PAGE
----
Senate Democrat demands answers from embattled Social Security watchdog

A top Senate Democrat is demanding answers from Social Security’s embattled watchdog about allegations of low productivity, poor morale and retaliation against whistleblowers in her office.

In an 11-page letter sent this week, Senate Finance Committee Chairman Ron Wyden (D-Ore.) said his committee had received complaints from current and former employees in the watchdog division of a hostile work environment, hiring abuses, misuse of federal money and “falling productivity.”

“I write to express my concerns regarding your performance as Inspector General,” Wyden wrote. “It is paramount that the Office of Inspector General cultivates and maintains a workplace free of harassment, intimidation, or retaliation.”

The letter comes as multiple investigations continue into Inspector General Gail Ennis’s oversight of a $200 billion disability benefits program administered by Social Security. Before she took office in January 2019, changes to the anti-fraud program initiated by her predecessor resulted in unprecedented penalties against more than 100 disabled claimants — with some fines reaching hundreds of thousands of dollars.

Ennis continued the practice, then sidelined two senior officials who exposed it, Wyden said in his letter, which follows several reports in The Washington Post last year on the fines levied under the Civil Monetary Penalty program and the subsequent retaliation claimed by the whistleblowers.

Rebecca Rose, spokeswoman for the inspector general’s office, said in an email that Ennis “has received the letter from Chairman Wyden and appreciates the opportunity to clarify the issues raised in the letter.”

The anti-fraud program relies on civil penalties to recoup money for the government when a claimant receives improper disability benefits. The sums are considered too small for criminal prosecution.

As The Post reported, the penalties were issued without due process and disregarded federal regulations, deviating from how the government had recovered money since the program’s inception in 1995. Attorneys were directed to stop taking into account claimants’ financial state, their age, their intentions and level of remorse, among other factors.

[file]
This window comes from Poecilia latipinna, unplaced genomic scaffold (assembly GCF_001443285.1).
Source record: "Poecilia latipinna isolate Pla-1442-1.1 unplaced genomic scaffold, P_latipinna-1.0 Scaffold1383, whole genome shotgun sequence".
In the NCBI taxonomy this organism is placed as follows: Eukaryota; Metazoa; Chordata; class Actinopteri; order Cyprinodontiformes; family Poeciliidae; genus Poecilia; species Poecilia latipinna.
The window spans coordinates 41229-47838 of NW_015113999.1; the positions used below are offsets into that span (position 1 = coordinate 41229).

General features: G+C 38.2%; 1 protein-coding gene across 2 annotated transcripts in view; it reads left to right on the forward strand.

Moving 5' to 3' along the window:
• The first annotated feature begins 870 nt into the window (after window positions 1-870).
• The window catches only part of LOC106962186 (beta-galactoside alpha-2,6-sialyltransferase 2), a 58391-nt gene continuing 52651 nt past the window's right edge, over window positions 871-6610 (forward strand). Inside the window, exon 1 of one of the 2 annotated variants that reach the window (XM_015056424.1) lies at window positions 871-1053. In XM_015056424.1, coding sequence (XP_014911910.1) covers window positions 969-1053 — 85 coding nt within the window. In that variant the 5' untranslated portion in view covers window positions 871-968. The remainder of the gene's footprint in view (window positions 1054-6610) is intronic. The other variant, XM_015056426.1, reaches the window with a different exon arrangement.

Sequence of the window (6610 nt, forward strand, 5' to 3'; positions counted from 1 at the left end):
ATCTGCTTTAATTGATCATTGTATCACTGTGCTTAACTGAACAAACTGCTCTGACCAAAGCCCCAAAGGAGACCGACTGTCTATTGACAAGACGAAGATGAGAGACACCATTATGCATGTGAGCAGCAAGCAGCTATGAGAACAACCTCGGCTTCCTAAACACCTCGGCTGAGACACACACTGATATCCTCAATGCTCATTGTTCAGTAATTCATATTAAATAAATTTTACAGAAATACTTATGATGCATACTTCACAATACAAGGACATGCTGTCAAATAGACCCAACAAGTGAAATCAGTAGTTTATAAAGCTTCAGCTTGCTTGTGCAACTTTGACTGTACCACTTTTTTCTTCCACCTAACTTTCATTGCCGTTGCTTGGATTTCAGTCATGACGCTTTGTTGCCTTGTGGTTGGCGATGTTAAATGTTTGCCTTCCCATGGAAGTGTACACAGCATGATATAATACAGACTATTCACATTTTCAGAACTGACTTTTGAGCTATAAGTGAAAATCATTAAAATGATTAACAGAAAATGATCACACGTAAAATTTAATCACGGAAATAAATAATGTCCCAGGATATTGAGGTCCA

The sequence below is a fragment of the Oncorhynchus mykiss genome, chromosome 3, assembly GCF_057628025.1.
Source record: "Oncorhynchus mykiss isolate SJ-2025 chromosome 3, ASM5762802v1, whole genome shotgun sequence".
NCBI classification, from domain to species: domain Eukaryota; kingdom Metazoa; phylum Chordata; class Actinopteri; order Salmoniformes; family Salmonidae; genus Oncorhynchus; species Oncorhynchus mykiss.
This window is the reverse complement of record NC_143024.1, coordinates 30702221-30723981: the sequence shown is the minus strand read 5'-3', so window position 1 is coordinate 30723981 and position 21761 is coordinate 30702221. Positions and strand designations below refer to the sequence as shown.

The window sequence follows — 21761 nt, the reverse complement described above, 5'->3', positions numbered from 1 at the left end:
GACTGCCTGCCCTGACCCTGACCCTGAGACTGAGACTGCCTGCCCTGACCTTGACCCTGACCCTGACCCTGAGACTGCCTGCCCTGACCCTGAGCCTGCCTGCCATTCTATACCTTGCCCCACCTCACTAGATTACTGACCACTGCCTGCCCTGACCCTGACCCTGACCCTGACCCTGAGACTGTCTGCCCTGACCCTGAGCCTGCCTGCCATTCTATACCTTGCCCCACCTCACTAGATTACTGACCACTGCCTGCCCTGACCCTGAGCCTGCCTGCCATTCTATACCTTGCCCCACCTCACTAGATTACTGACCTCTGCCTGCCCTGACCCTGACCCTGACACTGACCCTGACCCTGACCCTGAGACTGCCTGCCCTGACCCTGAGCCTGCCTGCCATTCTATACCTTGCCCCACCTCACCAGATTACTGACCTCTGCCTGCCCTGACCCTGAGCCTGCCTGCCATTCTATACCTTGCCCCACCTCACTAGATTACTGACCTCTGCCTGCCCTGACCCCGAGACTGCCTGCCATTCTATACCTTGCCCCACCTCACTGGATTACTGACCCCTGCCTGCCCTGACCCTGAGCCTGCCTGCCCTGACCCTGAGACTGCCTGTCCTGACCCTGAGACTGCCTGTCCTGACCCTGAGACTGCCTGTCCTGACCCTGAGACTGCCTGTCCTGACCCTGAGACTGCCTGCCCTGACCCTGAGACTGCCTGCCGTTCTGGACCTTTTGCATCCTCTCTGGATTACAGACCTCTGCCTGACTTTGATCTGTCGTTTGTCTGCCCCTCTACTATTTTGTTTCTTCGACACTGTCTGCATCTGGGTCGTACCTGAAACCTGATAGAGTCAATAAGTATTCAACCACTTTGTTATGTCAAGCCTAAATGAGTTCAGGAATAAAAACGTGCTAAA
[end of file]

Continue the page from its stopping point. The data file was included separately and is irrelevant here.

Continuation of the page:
“To be clear, those who commit fraud should be held accountable,” Wyden wrote in his July 17 letter, noting that Congress approved a system of civil penalties. “However, Congress also explicitly instructed [The Social Security Administration] to protect each individual’s due process rights, and to carefully consider the circumstances of the offense and the individual — including his or her financial condition — when determining the appropriate penalty amount.”

Wyden noted that after two senior officials pointed out these errors in the program’s enforcement, “instead of addressing the errors — even after a secondary review confirming the initial review’s findings — your office chose to not notify [Social Security officials] or the individuals affected.”

Following The Post’s reporting in May 2022, acting Social Security commissioner Kilolo Kijakazi opened an investigation into Ennis’s oversight of the program. Two other inquiries into her conduct were launched by the Council of the Inspectors General on Integrity and Efficiency (CIGIE), a group that investigates misconduct claims against inspectors general, and by the Office of Special Counsel, an independent office that protects federal employees and whistleblowers. Kijakazi ordered Ennis to suspend the program.

“The inquiry has moved forward in diligence and is ongoing,” Nicole Tiggemann, a Social Security spokeswoman, said in reference to Social Security’s investigation, which is reviewing penalties dating to 2015, a federal official said.

A spokeswoman for Justice Department Inspector General Michael Horowitz, who is leading the CIGIE probe at the White House’s request, declined to comment.

The Project on Government Oversight, a watchdog group that monitors federal inspectors general, has called on President Biden to fire Ennis, who was appointed by former president Donald Trump.

In his letter, Wyden directed Ennis to tell him how she plans to address plummeting audits and morale on her staff of 500 auditors, criminal investigators and attorneys. The office ranked at the bottom of small agencies this year on the Partnership for Public Service’s survey of the Best Places to Work in the Federal Government.

Wyden sent Ennis a letter in 2021 that sounded some similar themes, and noted in this week’s letter that “you committed to my staff to make substantial changes to improve morale.”

Senate Finance Committee investigators in both parties were briefed by current and former employees on Ennis’s staff in recent months. Sen. Mike Crapo (R-Idaho), the committee’s top Republican, declined to sign this week’s letter. A spokeswoman for Crapo declined to comment.

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